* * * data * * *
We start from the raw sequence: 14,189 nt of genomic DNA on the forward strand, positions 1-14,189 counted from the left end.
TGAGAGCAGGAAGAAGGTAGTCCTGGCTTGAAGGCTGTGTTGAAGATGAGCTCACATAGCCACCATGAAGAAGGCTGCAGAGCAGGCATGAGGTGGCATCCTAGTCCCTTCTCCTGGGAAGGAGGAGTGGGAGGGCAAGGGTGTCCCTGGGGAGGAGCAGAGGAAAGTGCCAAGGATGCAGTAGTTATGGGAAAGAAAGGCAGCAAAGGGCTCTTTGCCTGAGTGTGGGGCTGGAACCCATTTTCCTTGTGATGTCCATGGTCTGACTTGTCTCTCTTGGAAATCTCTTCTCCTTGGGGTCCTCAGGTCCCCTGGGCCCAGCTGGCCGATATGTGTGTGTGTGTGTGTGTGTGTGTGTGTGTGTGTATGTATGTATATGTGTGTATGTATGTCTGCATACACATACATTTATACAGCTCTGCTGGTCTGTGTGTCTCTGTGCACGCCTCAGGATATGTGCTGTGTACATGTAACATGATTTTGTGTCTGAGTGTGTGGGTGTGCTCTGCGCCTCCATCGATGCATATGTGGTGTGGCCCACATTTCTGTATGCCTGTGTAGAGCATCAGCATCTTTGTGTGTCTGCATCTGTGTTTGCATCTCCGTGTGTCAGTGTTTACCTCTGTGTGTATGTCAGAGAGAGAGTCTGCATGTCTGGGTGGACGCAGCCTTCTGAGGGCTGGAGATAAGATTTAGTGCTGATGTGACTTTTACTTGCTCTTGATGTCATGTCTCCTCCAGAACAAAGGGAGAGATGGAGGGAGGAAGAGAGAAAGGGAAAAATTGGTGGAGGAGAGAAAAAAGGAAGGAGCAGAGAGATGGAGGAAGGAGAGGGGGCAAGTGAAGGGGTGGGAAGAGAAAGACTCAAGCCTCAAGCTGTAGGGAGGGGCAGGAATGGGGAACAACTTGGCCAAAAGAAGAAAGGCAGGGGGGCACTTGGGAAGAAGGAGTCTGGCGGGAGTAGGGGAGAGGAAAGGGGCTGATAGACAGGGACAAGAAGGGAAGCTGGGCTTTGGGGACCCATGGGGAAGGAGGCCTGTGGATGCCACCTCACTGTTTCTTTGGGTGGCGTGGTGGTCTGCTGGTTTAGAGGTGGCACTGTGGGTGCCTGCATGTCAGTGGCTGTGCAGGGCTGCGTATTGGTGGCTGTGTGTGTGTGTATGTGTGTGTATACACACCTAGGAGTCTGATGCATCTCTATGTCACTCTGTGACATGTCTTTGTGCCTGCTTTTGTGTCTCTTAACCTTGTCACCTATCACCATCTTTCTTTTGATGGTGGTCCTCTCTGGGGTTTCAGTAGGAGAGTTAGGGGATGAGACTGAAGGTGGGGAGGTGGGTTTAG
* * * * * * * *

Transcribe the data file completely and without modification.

We start from the raw sequence: 14,189 nt of genomic DNA on the forward strand, positions 1-14,189 counted from the left end.
TGAGAGCAGGAAGAAGGTAGTCCTGGCTTGAAGGCTGTGTTGAAGATGAGCTCACATAGCCACCATGAAGAAGGCTGCAGAGCAGGCATGAGGTGGCATCCTAGTCCCTTCTCCTGGGAAGGAGGAGTGGGAGGGCAAGGGTGTCCCTGGGGAGGAGCAGAGGAAAGTGCCAAGGATGCAGTAGTTATGGGAAAGAAAGGCAGCAAAGGGCTCTTTGCCTGAGTGTGGGGCTGGAACCCATTTTCCTTGTGATGTCCATGGTCTGACTTGTCTCTCTTGGAAATCTCTTCTCCTTGGGGTCCTCAGGTCCCCTGGGCCCAGCTGGCCGATATGTGTGTGTGTGTGTGTGTGTGTGTGTGTGTGTGTATGTATGTATATGTGTGTATGTATGTCTGCATACACATACATTTATACAGCTCTGCTGGTCTGTGTGTCTCTGTGCACGCCTCAGGATATGTGCTGTGTACATGTAACATGATTTTGTGTCTGAGTGTGTGGGTGTGCTCTGCGCCTCCATCGATGCATATGTGGTGTGGCCCACATTTCTGTATGCCTGTGTAGAGCATCAGCATCTTTGTGTGTCTGCATCTGTGTTTGCATCTCCGTGTGTCAGTGTTTACCTCTGTGTGTATGTCAGAGAGAGAGTCTGCATGTCTGGGTGGACGCAGCCTTCTGAGGGCTGGAGATAAGATTTAGTGCTGATGTGACTTTTACTTGCTCTTGATGTCATGTCTCCTCCAGAACAAAGGGAGAGATGGAGGGAGGAAGAGAGAAAGGGAAAAATTGGTGGAGGAGAGAAAAAAGGAAGGAGCAGAGAGATGGAGGAAGGAGAGGGGGCAAGTGAAGGGGTGGGAAGAGAAAGACTCAAGCCTCAAGCTGTAGGGAGGGGCAGGAATGGGGAACAACTTGGCCAAAAGAAGAAAGGCAGGGGGGCACTTGGGAAGAAGGAGTCTGGCGGGAGTAGGGGAGAGGAAAGGGGCTGATAGACAGGGACAAGAAGGGAAGCTGGGCTTTGGGGACCCATGGGGAAGGAGGCCTGTGGATGCCACCTCACTGTTTCTTTGGGTGGCGTGGTGGTCTGCTGGTTTAGAGGTGGCACTGTGGGTGCCTGCATGTCAGTGGCTGTGCAGGGCTGCGTATTGGTGGCTGTGTGTGTGTGTATGTGTGTGTATACACACCTAGGAGTCTGATGCATCTCTATGTCACTCTGTGACATGTCTTTGTGCCTGCTTTTGTGTCTCTTAACCTTGTCACCTATCACCATCTTTCTTTTGATGGTGGTCCTCTCTGGGGTTTCAGTAGGAGAGTTAGGGGATGAGACTGAAGGTGGGGAGGTGGGTTTAG